… aaand that’s pretty much how I felt at my first field day! I was totally the new kid at school. Before, I only THOUGT I had a lot to learn. Now, after field day, I KNOW I have a lot to learn. From Jerry’s (KB6OJE) most patient tutelage at the GOTA station to Larry’s (KY5S) dizzying and encyclopedic knowledge of antennas, I was kept in a constant state of wide-eyed wonderment. I felt like the dog in the movie UP, seeing squirrels around every corner, or the crow in The Secret of Nimh constantly distracted by the next shiny object and dropping the one already in hand. I couldn’t decide which part of field day I wanted to play in the most, so I started splitting my time between them all. What can I say, I like to have AND eat my cake (never did understand that saying).
My main spot was at the GOTA (G.et O.n T.he A.ir) station. Jerry (KB6OJE) was the main man at that station, and after 5 minutes I knew why. The man seems to have an infinite level of patience, and he really knows how to teach the basics of ham radio without you feeling like you’ve been taught. From kids to adults, non-hams to long absent hams, he treated everyone with the same level of care and personal attention. When I sat at his station, I never felt rushed or pressured in any way. It was my first contesting experience and was so much fun, due largely to Jerry. What a joy!
However, I am about to throw him a little ways under the bus. When he and I were getting set up and testing the radio prior to the official start, we could hear some one doing their own contest out of Estonia on the 20 meter band. We could hear him just fine, but we just weren’t getting through to him. Jerry said it was due to us only being on 100 watts where everyone else was pushing 1500 or so, but we persisted and tried and tried again. After some time of this, I hazarded out that maybe he couldn’t hear us even if there was no body else interfering. Jerry just calmly repeated that it was due to stronger signals prevailing. Hey, I’m a newbie, so I nodded sagely and respectfully concurred with him. After a time we gave up trying to get this particular QSO and I went to see what the CW folks were doing. When I got back, Jerry paused, looked at me deadpan, and said that I was right, Estonia couldn’t hear us. Not a little bit surprised that I was correct about anything ham, I enquired how he knew this. He then pointed at the floor in the corner of the room and said “Because our 20 meter antenna is right there.” Sure enough, coiled smugly in the corner was our antenna.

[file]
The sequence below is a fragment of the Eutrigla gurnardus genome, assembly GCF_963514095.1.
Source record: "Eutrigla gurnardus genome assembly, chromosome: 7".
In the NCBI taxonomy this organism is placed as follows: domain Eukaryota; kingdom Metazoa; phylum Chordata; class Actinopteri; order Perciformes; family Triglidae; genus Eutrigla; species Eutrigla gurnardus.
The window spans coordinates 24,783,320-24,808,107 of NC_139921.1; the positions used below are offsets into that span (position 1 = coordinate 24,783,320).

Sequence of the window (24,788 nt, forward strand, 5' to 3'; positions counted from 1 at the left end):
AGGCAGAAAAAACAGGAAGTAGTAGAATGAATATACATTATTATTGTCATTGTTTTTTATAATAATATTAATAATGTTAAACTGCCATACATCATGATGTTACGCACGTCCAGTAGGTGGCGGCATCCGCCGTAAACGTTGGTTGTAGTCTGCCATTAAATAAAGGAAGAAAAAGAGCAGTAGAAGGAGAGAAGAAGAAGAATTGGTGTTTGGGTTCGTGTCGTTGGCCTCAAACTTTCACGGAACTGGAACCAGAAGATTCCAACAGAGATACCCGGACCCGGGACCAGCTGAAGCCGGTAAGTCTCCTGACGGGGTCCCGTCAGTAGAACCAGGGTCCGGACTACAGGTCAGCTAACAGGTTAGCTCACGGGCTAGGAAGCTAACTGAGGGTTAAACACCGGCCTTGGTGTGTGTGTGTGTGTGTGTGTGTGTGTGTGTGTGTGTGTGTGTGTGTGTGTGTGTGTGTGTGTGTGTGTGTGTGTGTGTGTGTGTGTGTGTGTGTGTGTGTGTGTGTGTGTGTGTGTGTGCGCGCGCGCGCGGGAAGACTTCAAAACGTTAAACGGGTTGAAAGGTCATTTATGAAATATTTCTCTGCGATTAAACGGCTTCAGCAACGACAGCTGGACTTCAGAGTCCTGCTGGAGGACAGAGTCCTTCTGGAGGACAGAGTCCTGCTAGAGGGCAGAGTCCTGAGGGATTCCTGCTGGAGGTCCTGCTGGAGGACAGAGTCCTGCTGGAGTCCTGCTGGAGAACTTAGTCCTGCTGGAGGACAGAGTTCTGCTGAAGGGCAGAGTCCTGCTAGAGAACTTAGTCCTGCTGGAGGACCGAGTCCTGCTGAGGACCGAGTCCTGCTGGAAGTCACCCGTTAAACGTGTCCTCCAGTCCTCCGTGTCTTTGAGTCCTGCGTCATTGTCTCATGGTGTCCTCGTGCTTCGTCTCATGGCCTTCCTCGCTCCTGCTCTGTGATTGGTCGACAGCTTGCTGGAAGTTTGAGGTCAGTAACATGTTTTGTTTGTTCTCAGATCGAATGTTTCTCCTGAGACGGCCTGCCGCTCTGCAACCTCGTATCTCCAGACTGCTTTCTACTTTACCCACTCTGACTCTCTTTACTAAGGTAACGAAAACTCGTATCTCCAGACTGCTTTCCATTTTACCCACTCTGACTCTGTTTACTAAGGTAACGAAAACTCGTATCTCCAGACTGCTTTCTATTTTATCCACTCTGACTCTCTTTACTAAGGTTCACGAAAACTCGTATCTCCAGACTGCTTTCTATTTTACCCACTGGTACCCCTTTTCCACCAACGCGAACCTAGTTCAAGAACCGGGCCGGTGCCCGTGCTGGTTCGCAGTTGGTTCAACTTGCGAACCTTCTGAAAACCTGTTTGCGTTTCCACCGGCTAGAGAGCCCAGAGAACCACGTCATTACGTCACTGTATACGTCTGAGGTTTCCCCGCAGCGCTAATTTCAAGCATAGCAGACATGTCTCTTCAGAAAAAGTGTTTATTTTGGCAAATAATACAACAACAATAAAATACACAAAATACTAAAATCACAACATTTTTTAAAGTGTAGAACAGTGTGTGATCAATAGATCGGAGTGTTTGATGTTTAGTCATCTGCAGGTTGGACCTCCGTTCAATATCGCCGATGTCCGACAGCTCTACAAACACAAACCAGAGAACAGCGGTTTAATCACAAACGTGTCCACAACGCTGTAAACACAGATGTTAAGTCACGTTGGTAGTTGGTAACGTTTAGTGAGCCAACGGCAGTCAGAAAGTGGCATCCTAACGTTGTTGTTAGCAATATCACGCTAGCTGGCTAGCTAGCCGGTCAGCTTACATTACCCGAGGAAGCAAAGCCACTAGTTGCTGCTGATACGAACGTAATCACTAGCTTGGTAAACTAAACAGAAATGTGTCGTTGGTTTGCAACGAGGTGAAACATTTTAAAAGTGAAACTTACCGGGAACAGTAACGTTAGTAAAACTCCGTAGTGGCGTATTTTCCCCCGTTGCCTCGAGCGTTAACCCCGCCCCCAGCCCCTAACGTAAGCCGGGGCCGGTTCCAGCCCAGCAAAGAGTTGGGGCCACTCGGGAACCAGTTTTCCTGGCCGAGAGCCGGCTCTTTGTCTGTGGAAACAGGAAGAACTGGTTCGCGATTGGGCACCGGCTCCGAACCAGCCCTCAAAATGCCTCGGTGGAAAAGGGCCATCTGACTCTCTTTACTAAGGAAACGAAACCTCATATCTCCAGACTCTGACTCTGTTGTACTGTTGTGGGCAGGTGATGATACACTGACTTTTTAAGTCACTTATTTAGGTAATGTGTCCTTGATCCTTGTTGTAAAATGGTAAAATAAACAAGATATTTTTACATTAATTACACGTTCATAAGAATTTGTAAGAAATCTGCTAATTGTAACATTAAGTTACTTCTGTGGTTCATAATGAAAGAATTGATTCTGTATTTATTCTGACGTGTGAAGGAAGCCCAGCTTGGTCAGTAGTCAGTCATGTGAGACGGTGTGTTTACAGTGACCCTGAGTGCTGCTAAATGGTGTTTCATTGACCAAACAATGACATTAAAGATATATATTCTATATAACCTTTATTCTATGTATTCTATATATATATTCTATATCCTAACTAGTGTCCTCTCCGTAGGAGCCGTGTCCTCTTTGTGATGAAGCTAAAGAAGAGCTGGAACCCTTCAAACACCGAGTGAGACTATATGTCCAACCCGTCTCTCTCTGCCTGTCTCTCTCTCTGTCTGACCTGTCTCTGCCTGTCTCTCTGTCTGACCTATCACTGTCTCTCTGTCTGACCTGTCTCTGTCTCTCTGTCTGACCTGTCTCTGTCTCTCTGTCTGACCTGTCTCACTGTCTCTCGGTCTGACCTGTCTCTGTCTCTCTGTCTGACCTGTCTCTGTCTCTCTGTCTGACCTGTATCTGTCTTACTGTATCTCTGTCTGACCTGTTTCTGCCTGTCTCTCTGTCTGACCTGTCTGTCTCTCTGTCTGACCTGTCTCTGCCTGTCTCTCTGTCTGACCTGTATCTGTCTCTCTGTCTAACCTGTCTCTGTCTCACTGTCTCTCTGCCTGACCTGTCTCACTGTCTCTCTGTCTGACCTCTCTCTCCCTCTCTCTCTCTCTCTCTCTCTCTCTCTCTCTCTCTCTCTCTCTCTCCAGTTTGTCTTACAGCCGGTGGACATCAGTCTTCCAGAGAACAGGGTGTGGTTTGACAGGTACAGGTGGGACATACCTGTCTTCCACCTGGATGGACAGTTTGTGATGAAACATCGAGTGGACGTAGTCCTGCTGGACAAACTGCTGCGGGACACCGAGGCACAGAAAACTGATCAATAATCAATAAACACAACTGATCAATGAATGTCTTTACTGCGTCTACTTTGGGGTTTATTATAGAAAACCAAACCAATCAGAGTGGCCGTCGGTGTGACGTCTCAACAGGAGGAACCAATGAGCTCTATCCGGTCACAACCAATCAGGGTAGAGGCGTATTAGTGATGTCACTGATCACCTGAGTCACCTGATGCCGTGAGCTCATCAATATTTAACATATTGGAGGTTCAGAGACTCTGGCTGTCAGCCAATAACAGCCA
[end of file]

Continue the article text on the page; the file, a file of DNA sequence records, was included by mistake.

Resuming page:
I do so love hams who can laugh at themselves. Gives me hope for the enjoyment of my own inevitable mistakes.
I did eventually make a contact but didn’t want to hog the station so stepped off and then never managed to get back as I had to leave and couldn’t get back on Sunday. C’est la vie, life happens but I’m so very looking forward to next year’s Field Day. I’m determined to be proficient enough in Morse to man the CW station next year. Now THOSE guys take their fun seriously! Or maybe the serious faces were just due to the concentration needed to listen to the CW signals.
Either way, that part really intrigues me, so that’s where you’ll find me next go-round. Steve (KF5RYI), warned me that if I listened to the CW station long enough, I’d be hearing code for days afterward. Sure enough, that night when I was going to sleep, I could’ve sworn my air conditioner was trying to speak to me in Morse Code.
Honestly, so much went into Field Day that, a month later, I’m still processing everything I saw and heard. All the men and women of the club worked tirelessly throughout the whole weekend, and made the whole thing a very special event. Hats off to everyone who came and worked it. It really hit home that I’ve picked a great hobby to get involved with. I mean really, without the ham community, who would we have to speak to on the radio?
To all new hams like me, welcome home! To all old hams (I use the term loosely), thank you for events like this and for keeping this wonderful craft alive!